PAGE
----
Fiji Iguana Conservation from Both Sides Now
Part Two: In the Lab
My trip to Fiji has come to an end, and back in San Diego, I open the freezer and scan a row of boxes, each containing 100 small tubes of Fiji iguana blood or tissue. I refer to my spreadsheet to locate the next group of samples to analyze. This is the most extensive collection of Fiji iguana samples outside of Fiji, and after my foray into fieldwork, I know how much work went into collecting each one of them.
Fieldwork is only the first part of the puzzle of classifying and protecting Fiji iguanas, however. The samples collected in the field are stored in Fiji until they can be sent to San Diego, where they are archived at the US Geological Survey and our Institute. Then the lab work begins. I first extract and sequence each animal’s DNA to confirm its species identification, comparing these sequences to those previously analyzed. Next I use a set of 17 genetic markers I developed using a microsatellite library obtained through funding from the International Iguana Foundation. These markers yield each individual’s unique genotype, which can be used to identify individuals, determine parentage and relatedness, and examine genetic diversity. My sequencing results confirm that there is a wealth of genetic diversity in Fiji iguanas, suggesting at least one new species in need of description. The microsatellite data highlight certain populations that are highly unique and have most likely been isolated from the rest of their conspecifics. These genetic studies will help determine how iguanas should be protected in Fiji and which captive lineages could potentially be used for reintroduction.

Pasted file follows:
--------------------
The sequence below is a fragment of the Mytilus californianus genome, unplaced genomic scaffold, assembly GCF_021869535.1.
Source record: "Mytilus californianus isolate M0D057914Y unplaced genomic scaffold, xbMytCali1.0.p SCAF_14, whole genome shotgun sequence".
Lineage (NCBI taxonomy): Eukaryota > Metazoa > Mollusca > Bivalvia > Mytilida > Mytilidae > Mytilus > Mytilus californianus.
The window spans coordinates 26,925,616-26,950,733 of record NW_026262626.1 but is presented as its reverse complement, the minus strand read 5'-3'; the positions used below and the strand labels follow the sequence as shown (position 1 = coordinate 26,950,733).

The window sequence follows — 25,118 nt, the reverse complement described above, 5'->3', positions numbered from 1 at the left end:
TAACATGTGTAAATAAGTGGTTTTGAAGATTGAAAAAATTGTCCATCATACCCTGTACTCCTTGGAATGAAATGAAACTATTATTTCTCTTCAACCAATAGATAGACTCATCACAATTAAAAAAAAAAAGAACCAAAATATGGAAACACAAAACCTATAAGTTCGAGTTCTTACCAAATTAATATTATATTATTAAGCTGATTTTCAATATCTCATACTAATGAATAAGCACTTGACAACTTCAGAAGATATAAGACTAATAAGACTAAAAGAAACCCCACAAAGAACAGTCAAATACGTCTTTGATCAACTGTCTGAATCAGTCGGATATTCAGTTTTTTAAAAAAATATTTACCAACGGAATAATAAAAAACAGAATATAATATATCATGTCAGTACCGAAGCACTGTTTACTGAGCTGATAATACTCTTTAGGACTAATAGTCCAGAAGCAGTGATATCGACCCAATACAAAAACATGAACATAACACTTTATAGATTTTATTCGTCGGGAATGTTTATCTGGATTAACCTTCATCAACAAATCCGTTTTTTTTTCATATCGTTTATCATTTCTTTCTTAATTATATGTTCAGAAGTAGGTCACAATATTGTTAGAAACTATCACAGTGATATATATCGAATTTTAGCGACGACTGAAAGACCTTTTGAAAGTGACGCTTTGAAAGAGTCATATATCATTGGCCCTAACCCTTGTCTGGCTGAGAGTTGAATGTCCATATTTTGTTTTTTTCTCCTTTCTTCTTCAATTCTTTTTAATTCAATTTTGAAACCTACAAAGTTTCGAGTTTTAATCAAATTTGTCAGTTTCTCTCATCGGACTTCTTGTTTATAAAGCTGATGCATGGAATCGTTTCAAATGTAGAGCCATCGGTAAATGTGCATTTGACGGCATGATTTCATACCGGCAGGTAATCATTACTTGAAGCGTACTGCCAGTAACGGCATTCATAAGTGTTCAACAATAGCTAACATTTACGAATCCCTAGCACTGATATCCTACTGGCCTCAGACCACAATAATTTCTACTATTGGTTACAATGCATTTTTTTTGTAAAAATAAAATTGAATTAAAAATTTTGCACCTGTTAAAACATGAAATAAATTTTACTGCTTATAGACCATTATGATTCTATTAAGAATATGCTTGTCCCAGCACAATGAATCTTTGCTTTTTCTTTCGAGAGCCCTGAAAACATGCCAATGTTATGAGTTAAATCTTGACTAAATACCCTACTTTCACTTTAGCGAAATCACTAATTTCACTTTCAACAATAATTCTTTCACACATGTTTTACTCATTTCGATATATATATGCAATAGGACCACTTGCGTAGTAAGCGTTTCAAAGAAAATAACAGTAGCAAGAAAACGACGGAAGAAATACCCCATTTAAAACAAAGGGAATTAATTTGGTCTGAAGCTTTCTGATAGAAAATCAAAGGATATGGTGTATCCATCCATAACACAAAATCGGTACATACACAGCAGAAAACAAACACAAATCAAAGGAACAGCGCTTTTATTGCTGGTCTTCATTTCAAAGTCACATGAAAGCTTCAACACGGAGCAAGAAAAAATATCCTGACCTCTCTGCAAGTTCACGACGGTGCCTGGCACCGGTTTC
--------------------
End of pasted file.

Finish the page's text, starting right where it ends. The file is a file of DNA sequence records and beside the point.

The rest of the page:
Thinking back to my field trip in Fiji, I recall reaching the end of the transect at the top of the tiny island. I remember standing on tiptoe on a boulder, peering into the distance for a look at the neighboring island, where a huge fire blazed, clearing land for farming. Very little Fiji iguana habitat remains on the Fijian mainland, and small islands like this one with their unique populations of iguanas need our protection more than ever. Fortunately, Fijian government officials and local land-owning clans are aware of the iguana’s plight and are open to creating more island sanctuaries for the Fiji iguana. Groups like the National Trust of Fiji and the Fiji iguana SSP support fundraising to protect these wild iguanas and those in assurance colonies like the one at the San Diego Zoo. With hard work and funding, the unique iguana population on this small gem of an island could be protected for the future, along with the rest of Fiji’s rare iguana species.